2008 Jeep Liberty Limited 4WD Review
By Igor Holas with Melissa J. Sanchez
Somehow it happened that Melissa and I are mostly reviewing SUVs – after the Taurus X, Escape Hybrid, and the LR2, we are now presenting the Jeep Liberty Limited (and have 6 more SUVs scheduled before the summer). Luckily for you – the reader – this repetitive exposure to the SUV segment lets us assess each car relative to its competition in a manner similar to the actual car shoppers.
We have to admit that going from the exquisitely crafted Land Rover cabin to the Jeep Liberty was a adjustment – to say the least – but we were surprised to find a number of details about the baby Jeep that stood out, and made this small SUV very attractive in the marketplace. Unfortunately, then we turned it on, and fell out of love in a hurry. In the end, the Liberty is a great tough little truck if you can use all its abilities; if you cannot, there are choices that are simply better.
What we drove
We drove a fully loaded 2008 Jeep Liberty Limited 4×4 (base price $26,125). The installed packages include the Trailer Tow Class III Package ($395), Skid plate package ($225), and Active Full-time 4WD ($445), all of which make Liberty a more rugged SUV, capable of more serious off-roading, and towing 5,000 lbs. This ruggedness and capability is well beyond other small crossovers. The Premium Group I ($995) added adds leather power heated memory seats, automatic headlamps, and remote start system, while the Sky Slider ($1,200) replaced the usual metal roof (or a glass sunroof) with a power operated fabric covered full open roof. Finally, the MyGIG Entertainment System ($1,550) added touch screen navigation, stereo with hard drive, and U-Connect hands-free communication system. Overall, the tested car was priced at $31,595 including destination charge.
Given all the features installed, the Liberty is quite cheap. Using True Delta Feature-Adjusted price comparison, the Liberty costs about $500 than a comparable Ford Escape, which itself is cheap for the segment. Compared to the Toyota RAV-4 the Liberty is about $2,000 cheaper.
Like the Escape Hybrid and the LR2, the Liberty maintains a typical SUV look with boxy shape, and upright windshield. However, the Liberty takes this SUV look to an extreme, toy-like level. If you even remotely seek a more wagon-like, or hatchback look, the Liberty’s design will not be to your liking. However, this new 2008 model successfully updates the design of the original Liberty, which was a little bit more rounded around the edges, and while there is nothing particularly exciting about the exterior, there is nothing wrong with it either. The look is clean, recognizably Jeep, and maximizes the interior space to boot.
After driving the Land Rover LR2, you can understand that stepping into the Liberty’s interior was a little – shocking. The interior on our tested car was all-grey without much flare, or design to speak of. The materials were cheap, and even though some areas were soft(ish) they did not really make up for the overall impression.
After this initial shock, however, we realized that the interior is not really that bad. We would rate it a little worse than the Escape Hybrid, but really not too many crossovers seem to have the kind of interior Melissa and I would call “good”. The Liberty interior might not get you excited with design or craftsmanship, but it gets the job done – especially with a number of smart features built in. So while we might gripe about extremely cheap air vents, unfinished lumbar support lever, and rattle from the center stack, the simple truth is, that the Liberty has more features built into its interior than the “luxury” LR2. From the well-designed Navigation/Stereo system, to impressive message center, to amazing sunroof, to thoughtful storage, the Liberty serves the owner with value built in – so we did not mind the lack of flash.
While these three features convinced us that the Liberty is a car worth consideration, it did not stop us from evaluating the rest of the interior. The steering wheel does not telescope and the pedals do not move, so some drivers might have trouble finding comfortable driving position. Luckily, Melissa and I had no such issues, and surprisingly, despite a seven-inch height difference our preferred seat position was practically identical. The optional memory feature on our Liberty not only adjusted the seats, and side mirrors, but also changed the radio station – another nice touch. Finally, after me being uncomfortable with the LR2’s side mirrors last week, Melissa found using the Liberty’s side mirrors difficult, and was not confident she had a good view of the surroundings.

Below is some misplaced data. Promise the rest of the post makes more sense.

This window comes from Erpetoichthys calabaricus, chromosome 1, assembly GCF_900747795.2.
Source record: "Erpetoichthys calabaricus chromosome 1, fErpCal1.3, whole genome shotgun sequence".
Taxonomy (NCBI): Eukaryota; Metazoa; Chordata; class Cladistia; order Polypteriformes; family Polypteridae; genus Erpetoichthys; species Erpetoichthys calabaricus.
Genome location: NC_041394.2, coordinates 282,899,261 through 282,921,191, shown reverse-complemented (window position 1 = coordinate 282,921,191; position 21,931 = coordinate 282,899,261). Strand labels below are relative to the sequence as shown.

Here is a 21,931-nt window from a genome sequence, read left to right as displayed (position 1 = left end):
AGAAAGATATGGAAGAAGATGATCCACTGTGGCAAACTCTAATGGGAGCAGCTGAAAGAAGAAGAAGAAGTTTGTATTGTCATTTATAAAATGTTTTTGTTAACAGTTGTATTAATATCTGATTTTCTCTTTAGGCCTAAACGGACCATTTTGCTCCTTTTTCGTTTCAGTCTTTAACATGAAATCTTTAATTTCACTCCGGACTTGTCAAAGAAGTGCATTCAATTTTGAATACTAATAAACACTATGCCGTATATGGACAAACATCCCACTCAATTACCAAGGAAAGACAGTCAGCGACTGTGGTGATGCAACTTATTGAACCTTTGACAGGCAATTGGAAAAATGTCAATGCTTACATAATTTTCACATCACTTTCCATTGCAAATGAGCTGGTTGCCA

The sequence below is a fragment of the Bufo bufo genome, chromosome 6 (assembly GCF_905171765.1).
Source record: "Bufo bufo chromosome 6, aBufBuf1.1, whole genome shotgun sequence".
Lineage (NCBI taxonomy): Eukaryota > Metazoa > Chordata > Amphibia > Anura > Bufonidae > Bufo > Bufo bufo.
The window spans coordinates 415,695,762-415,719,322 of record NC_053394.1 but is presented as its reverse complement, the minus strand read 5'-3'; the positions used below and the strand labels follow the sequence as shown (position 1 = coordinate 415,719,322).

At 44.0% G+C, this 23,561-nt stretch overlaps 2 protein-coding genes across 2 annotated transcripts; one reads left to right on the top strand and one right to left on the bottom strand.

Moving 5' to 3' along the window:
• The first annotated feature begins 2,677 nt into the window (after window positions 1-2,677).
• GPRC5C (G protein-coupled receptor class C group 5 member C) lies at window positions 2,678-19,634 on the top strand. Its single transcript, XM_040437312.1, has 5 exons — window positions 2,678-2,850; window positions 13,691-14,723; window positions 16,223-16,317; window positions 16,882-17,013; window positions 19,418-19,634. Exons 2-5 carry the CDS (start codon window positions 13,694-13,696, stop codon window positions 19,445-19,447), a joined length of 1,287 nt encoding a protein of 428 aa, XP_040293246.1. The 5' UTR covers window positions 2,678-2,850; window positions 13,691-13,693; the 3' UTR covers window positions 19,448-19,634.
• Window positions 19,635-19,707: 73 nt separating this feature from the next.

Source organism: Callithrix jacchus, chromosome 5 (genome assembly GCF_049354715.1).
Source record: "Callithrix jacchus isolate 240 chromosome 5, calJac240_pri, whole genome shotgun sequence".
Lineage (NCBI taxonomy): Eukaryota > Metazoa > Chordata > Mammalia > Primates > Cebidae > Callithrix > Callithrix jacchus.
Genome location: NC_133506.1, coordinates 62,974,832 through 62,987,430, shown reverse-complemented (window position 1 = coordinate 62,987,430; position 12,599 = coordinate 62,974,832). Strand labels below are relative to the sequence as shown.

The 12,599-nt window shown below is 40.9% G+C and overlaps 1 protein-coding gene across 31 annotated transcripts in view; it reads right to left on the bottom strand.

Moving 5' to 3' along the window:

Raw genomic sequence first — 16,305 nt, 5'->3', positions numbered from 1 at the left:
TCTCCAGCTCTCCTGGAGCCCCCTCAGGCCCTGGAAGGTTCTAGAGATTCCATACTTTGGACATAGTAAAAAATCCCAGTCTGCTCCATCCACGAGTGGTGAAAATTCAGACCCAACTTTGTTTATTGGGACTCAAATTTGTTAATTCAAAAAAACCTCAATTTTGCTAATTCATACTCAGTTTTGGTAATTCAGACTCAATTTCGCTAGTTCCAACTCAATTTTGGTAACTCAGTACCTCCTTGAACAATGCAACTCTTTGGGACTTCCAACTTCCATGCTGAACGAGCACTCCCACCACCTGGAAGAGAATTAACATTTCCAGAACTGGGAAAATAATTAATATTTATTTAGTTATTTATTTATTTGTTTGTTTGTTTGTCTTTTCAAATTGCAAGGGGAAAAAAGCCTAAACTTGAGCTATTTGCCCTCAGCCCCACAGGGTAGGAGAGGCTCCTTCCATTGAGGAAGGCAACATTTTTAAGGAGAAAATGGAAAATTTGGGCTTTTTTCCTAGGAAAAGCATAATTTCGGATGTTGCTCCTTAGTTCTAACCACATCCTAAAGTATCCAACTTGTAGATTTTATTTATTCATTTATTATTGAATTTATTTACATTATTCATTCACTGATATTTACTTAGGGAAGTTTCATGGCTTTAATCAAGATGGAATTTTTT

The rear seats were reasonably comfortable for this size of car. The legroom was adequate, and the seating position was comfortable. There is no pretense of lateral support and the seat back of the second row is completely flat. The headrests were positioned well, but in a cost-cutting move, they were the same as on the front seats and were excessively bulky and blocked rearward visibility. The seat backs reclined and folded with a pull on a single strap – no need to flip the cushion like on the Escape Hybrid, or LR2. However (as usual) the front seat has to be far-enough forward, or the headrests have to be removed, for the seats to fold flat. The front passenger seat also folds flat creating a cavernous flat loading floor. The rear seats have no HVAC or audio controls, but there is a household 115 volt power outlet that should allow one to plug in a DVD player, or a laptop. Household outlets are still a very rare option on cars so this was yet another nice touch from Jeep.
The cargo area was simple with roll-back cover and a few tie-downs. There is a removable floor panel hiding a deeper plastic wet trunk. The floor panel can also be flipped for a plastic-lined surface for those muddy gardening boots. The spare was accessible from the bottom.
Sky Slider Open Roof
I already mentioned our three favorite features of the interior: roof, message center, and navigation/audio system. While we like beautiful and well-crafted interiors as much as the other guys, we are slowly realizing that in small SUVs, a “perfect” interior is a rare breed, if existent at all. With this realization comes prioritizing – would we rather have a pretty interior, or a well-thought-out one? Would we sacrifice features for better materials?
By far, the best feature of the Liberty is the roof. The optional Sky Slider open roof beats any sunroof we have heard of or tested. This roof was an especially pleasant surprise after the disappointingly small opening of the LR2’s “panoramic sunroof.” The Sky Slider features a fabric roof stretching from the very front to the very back of the car. With a push of a button, the roof slides back and leaves a completely unobstructed open space from above the driver’s head all the way to cargo area. Some people might mind that the roof is not see-through when closed, but in exchange you get an almost-convertible feel when open. The fabric construction of the roof means that more noise makes it into the cabin, but it was not disruptive.